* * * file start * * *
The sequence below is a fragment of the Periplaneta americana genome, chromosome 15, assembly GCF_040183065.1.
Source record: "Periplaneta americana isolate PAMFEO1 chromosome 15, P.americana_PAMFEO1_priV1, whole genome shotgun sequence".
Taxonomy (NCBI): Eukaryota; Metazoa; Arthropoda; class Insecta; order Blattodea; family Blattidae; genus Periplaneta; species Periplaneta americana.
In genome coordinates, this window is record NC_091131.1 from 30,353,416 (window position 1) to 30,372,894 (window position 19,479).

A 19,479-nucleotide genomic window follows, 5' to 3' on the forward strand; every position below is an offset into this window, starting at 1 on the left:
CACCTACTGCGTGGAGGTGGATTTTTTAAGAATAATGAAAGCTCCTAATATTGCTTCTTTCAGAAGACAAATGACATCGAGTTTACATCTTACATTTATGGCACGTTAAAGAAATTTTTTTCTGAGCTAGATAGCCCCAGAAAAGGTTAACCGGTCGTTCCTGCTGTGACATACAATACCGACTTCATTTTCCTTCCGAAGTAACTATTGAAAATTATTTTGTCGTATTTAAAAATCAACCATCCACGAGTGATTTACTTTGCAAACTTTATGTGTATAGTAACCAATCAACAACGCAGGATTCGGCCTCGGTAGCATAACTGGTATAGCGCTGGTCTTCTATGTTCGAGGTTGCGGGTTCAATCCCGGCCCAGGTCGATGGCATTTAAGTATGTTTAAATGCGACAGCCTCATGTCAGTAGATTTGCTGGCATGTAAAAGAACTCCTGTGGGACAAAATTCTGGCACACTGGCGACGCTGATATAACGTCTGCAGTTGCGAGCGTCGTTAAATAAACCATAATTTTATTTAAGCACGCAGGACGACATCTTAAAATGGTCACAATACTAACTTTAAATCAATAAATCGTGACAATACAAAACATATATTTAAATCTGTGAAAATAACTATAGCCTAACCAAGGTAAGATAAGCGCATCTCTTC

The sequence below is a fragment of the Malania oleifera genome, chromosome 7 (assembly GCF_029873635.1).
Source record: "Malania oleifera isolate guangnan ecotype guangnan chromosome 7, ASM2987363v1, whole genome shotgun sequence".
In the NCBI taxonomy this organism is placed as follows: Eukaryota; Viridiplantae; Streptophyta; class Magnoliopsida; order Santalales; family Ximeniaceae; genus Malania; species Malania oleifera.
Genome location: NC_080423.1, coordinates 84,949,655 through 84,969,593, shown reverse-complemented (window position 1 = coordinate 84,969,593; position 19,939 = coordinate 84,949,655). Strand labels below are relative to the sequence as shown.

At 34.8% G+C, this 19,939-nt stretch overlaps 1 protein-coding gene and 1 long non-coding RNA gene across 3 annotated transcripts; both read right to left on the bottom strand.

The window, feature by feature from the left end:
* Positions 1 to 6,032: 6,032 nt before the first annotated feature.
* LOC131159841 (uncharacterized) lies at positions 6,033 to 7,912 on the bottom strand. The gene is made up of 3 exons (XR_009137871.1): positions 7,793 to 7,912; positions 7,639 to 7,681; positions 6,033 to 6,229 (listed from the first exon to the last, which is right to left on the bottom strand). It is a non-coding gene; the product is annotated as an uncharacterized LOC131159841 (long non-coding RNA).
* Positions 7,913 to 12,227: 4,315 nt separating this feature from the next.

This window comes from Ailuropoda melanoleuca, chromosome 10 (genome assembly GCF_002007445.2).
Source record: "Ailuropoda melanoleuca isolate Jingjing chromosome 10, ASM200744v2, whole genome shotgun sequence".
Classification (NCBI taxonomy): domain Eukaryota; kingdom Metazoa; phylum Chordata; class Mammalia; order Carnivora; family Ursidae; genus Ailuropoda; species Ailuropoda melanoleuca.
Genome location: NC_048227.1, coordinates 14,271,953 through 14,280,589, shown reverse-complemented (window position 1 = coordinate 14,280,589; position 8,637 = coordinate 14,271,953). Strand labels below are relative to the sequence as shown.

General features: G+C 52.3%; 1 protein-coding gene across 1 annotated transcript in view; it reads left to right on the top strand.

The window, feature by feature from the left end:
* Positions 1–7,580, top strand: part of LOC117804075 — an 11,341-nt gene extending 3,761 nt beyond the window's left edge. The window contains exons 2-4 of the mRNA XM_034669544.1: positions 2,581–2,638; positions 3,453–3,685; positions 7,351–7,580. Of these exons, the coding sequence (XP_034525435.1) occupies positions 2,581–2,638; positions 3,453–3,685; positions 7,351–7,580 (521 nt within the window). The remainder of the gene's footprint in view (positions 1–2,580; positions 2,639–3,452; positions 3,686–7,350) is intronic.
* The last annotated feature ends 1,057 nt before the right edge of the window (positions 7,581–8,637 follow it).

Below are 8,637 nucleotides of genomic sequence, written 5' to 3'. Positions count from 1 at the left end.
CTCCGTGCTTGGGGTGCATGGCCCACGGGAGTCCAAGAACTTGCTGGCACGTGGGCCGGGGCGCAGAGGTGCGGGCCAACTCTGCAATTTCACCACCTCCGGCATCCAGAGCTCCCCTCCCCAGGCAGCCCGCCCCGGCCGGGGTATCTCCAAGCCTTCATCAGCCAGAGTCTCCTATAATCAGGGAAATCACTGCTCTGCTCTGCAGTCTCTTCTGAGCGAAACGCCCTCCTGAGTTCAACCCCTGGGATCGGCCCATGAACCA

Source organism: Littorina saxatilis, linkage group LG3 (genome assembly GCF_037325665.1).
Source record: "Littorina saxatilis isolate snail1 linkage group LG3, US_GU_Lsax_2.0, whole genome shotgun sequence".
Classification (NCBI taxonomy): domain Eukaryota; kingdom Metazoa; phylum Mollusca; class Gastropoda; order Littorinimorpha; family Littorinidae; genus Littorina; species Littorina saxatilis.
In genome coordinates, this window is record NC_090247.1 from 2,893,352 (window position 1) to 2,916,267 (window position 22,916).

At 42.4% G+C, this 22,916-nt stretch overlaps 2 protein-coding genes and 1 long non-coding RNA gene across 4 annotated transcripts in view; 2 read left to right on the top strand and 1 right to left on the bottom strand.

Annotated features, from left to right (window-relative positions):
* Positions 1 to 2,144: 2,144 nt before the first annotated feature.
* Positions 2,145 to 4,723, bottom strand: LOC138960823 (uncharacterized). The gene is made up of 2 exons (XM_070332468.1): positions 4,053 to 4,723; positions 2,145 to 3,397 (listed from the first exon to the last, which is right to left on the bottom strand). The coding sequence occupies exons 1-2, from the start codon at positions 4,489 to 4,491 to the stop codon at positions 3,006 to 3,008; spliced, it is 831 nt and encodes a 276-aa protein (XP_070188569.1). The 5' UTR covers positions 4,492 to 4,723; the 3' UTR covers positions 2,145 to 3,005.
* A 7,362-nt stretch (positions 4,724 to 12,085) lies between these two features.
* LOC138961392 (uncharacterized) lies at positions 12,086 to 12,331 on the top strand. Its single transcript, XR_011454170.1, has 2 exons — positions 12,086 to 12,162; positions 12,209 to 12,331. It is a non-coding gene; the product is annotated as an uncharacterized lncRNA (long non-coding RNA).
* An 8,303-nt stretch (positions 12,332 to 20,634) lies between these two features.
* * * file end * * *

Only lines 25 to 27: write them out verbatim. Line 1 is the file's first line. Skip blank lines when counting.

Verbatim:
CTCCGTGCTTGGGGTGCATGGCCCACGGGAGTCCAAGAACTTGCTGGCACGTGGGCCGGGGCGCAGAGGTGCGGGCCAACTCTGCAATTTCACCACCTCCGGCATCCAGAGCTCCCCTCCCCAGGCAGCCCGCCCCGGCCGGGGTATCTCCAAGCCTTCATCAGCCAGAGTCTCCTATAATCAGGGAAATCACTGCTCTGCTCTGCAGTCTCTTCTGAGCGAAACGCCCTCCTGAGTTCAACCCCTGGGATCGGCCCATGAACCA

Source organism: Littorina saxatilis, linkage group LG3 (genome assembly GCF_037325665.1).
Source record: "Littorina saxatilis isolate snail1 linkage group LG3, US_GU_Lsax_2.0, whole genome shotgun sequence".